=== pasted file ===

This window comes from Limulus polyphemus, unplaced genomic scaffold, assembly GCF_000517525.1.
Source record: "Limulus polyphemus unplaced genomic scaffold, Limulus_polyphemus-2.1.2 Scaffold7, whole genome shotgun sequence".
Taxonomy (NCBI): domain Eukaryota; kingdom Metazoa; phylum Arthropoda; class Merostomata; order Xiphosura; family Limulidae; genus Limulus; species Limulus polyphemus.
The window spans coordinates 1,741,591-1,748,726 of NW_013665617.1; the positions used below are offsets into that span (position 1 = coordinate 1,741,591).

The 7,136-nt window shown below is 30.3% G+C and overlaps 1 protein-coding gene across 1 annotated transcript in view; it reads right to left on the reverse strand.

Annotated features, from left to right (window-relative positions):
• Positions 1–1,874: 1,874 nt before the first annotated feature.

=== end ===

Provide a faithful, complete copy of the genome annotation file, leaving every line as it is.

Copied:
This window comes from Limulus polyphemus, unplaced genomic scaffold, assembly GCF_000517525.1.
Source record: "Limulus polyphemus unplaced genomic scaffold, Limulus_polyphemus-2.1.2 Scaffold7, whole genome shotgun sequence".
Taxonomy (NCBI): domain Eukaryota; kingdom Metazoa; phylum Arthropoda; class Merostomata; order Xiphosura; family Limulidae; genus Limulus; species Limulus polyphemus.
The window spans coordinates 1,741,591-1,748,726 of NW_013665617.1; the positions used below are offsets into that span (position 1 = coordinate 1,741,591).

The 7,136-nt window shown below is 30.3% G+C and overlaps 1 protein-coding gene across 1 annotated transcript in view; it reads right to left on the reverse strand.

Annotated features, from left to right (window-relative positions):
• Positions 1–1,874: 1,874 nt before the first annotated feature.